The thing is, I'm not naturally an early riser.  I need to make myself go to bed early, which means eating a light dinner before 7pm, and starting to wind down at 8 pm.  That's a far cry from how I've lived these last 15 years in NYC, when it was common for me to get home from work/errands/gym/drinks at 8 or 9pm, and then start to make dinner.  Early rising takes discipline and determination. It means saying "no" to some things.

I was able to adapt to an early morning schedule last summer, when I first moved to the farm, and I loved it.  While our winter hours were a bit more relaxed, I began getting up before 6 am again during Lent, when I set out to write at least 1000 words every morning before the day's farmwork began. It was a great experience, and I proved to myself (yet again) how disciplined I can be.  And then, just as soon as Easter passed, I started letting myself sleep in, as a "reward."  

But, you know, I felt productive, energized, committed, and creative during those weeks that I was rising early and writing, and I started feeling dulled and blah as soon as I stopped.  What kind of reward is that? 

Perhaps you can relate.  Maybe your "rewards system" is a bit out-of-whack in its own way.  The mystery for me is why it takes me so long to remember that I actually do like it when I get up early, exercise, eat healthy.  That fresh veggies make me feel so much better than packaged sweets.  That sore muscles make me smile.  That laughing with friends is more rejuvenating than surfing the internet.  That making something myself is infinitely more satisfying than buying a mass-produced substitute.

It's like I don't have sufficient "sense memory" to keep me tethered to my good habits.  I suppose there used to be some rebellious satisfaction in "being bad," staying out all night, eating whatever I wanted, lazing around.  But that kind of satisfaction, as fleeting as it was then, is now long gone.  What I'm left with is an outdated, mind-less Pavlovian response to the notion of "reward."  

I'm going to be 40 soon, and I'm still unlearning.  From the spirituality of the farm, I'm unlearning consumerism, careerism, cynicism.  And now I suppose I'm unlearning unhealthy rewards.  I guess I'm just glad that I'm starting again.  It's time to reset my internal alarms, and remember again what's truly rewarding.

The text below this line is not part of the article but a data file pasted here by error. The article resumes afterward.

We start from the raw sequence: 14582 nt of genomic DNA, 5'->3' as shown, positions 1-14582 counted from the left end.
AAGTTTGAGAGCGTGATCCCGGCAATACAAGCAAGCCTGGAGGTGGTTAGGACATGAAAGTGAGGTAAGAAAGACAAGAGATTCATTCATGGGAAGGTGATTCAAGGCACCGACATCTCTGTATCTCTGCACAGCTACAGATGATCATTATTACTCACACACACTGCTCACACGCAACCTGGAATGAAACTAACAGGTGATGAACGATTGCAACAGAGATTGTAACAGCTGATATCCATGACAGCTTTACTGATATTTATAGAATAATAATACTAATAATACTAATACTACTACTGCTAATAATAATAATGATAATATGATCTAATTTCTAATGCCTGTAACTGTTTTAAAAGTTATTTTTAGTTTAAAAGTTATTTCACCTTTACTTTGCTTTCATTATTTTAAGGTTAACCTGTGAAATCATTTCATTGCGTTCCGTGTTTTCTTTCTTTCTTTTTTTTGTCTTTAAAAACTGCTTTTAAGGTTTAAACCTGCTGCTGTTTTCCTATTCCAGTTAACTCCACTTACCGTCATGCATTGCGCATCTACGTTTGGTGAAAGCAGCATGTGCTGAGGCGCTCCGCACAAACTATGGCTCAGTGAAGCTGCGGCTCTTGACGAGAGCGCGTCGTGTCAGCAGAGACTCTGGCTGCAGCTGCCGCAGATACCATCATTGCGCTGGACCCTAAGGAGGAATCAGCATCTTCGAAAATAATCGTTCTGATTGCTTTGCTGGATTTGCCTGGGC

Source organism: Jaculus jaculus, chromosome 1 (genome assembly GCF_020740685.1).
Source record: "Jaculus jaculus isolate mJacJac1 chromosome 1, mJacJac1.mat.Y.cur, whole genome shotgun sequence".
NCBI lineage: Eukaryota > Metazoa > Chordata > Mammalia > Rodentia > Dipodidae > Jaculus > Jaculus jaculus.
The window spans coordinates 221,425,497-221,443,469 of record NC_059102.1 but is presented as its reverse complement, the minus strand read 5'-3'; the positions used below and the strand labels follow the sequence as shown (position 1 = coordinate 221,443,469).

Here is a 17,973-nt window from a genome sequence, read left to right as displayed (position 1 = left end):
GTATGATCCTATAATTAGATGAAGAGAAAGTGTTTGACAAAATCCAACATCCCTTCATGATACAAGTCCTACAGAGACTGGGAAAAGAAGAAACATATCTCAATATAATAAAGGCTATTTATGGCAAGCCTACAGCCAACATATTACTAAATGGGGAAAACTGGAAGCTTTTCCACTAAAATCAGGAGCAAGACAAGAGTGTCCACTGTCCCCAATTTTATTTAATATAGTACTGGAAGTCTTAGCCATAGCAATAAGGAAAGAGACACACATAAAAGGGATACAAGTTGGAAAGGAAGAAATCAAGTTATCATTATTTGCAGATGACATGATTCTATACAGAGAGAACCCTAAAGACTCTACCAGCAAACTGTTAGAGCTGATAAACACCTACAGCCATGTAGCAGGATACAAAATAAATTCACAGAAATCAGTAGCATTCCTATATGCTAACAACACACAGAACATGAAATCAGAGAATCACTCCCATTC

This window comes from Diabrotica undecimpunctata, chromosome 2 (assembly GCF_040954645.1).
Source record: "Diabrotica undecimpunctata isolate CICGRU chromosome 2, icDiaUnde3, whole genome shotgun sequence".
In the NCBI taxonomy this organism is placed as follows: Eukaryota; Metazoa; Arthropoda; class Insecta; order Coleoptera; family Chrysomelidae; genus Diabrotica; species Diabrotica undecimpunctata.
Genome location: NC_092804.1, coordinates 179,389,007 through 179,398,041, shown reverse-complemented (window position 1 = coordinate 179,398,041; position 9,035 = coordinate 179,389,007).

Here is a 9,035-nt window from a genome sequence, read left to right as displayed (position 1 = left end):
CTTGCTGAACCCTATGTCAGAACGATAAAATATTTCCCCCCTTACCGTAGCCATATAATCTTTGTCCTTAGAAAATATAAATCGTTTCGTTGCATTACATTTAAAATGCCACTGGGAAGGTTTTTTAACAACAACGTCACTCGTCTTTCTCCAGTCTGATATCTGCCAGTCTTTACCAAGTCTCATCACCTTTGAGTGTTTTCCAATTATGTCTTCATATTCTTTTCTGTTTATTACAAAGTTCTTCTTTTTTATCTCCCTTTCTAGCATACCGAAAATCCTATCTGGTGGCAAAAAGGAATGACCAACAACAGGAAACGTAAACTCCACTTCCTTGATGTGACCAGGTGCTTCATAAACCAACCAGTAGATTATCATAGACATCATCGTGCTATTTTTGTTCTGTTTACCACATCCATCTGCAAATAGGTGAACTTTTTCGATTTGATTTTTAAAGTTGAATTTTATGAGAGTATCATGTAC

It's raining, after a hot couple of days.  The water is pattering on the roof, and it's soothing, sleepy, nourishing.  We've been planting like crazy, and I'm glad that the skies have opened up and are feeding the soil, and that we don't have to pump well-water through the sprinklers.  And through the open windows, I heard bird call, and then, a pounding, drilling noise.  Someone is building nearby.  And I think, angrily, aren't there enough buildings already?  Haven't we created enough stuff?  Isn't there a glut of houses on the market?

You know, we need a lot less stuff than we think we do.  Our microwave broke about a month ago.  We've been fine without it.  I gave up cable last year, then moved to the farm where there is no TV.  I don't miss it.  I have a couple pairs of jeans and a bunch of farm shirts and sweaters.  I have just a couple dressy clothes.  I love it.  It makes it easier to get dressed in the morning.  Fewer choices can be freeing.  I can feel myself shaking off the consumerist, materialist culture, like a wet animal trying to get dry...

I am deeply saddened, and so, so angry, about the oil "spill" in the Gulf of Mexico.  You know, the word "spill" just doesn't cut it--a spill is what happens when your glass tips over, or when your stack of books and papers falls over.  You "take a spill" when you trip and tumble to the ground.  Spill sounds small.  Spills sound like accidents.  Spills don't imply major consequences.